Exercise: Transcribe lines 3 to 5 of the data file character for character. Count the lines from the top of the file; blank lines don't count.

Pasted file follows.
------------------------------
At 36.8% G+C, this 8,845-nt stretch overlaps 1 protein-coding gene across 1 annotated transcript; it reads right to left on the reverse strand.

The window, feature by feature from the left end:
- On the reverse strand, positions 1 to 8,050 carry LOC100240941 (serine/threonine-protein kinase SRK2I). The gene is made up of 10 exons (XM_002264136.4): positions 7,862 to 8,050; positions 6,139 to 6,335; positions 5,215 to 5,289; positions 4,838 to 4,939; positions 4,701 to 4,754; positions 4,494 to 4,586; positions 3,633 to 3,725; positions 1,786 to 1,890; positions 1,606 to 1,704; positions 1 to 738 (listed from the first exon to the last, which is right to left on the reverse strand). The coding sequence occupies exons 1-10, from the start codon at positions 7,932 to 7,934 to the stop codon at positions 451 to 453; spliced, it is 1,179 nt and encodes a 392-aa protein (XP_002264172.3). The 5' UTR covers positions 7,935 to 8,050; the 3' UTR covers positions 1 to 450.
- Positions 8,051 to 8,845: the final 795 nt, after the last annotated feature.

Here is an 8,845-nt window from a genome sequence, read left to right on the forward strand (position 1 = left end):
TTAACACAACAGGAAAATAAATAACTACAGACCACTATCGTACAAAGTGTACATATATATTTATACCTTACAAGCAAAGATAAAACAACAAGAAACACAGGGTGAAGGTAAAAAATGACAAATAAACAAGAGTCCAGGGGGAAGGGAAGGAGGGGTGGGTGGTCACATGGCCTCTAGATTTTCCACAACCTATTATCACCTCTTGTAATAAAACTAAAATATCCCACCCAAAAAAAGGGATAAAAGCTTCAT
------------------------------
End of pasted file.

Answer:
- On the reverse strand, positions 1 to 8,050 carry LOC100240941 (serine/threonine-protein kinase SRK2I). The gene is made up of 10 exons (XM_002264136.4): positions 7,862 to 8,050; positions 6,139 to 6,335; positions 5,215 to 5,289; positions 4,838 to 4,939; positions 4,701 to 4,754; positions 4,494 to 4,586; positions 3,633 to 3,725; positions 1,786 to 1,890; positions 1,606 to 1,704; positions 1 to 738 (listed from the first exon to the last, which is right to left on the reverse strand). The coding sequence occupies exons 1-10, from the start codon at positions 7,932 to 7,934 to the stop codon at positions 451 to 453; spliced, it is 1,179 nt and encodes a 392-aa protein (XP_002264172.3). The 5' UTR covers positions 7,935 to 8,050; the 3' UTR covers positions 1 to 450.
- Positions 8,051 to 8,845: the final 795 nt, after the last annotated feature.

Here is an 8,845-nt window from a genome sequence, read left to right on the forward strand (position 1 = left end):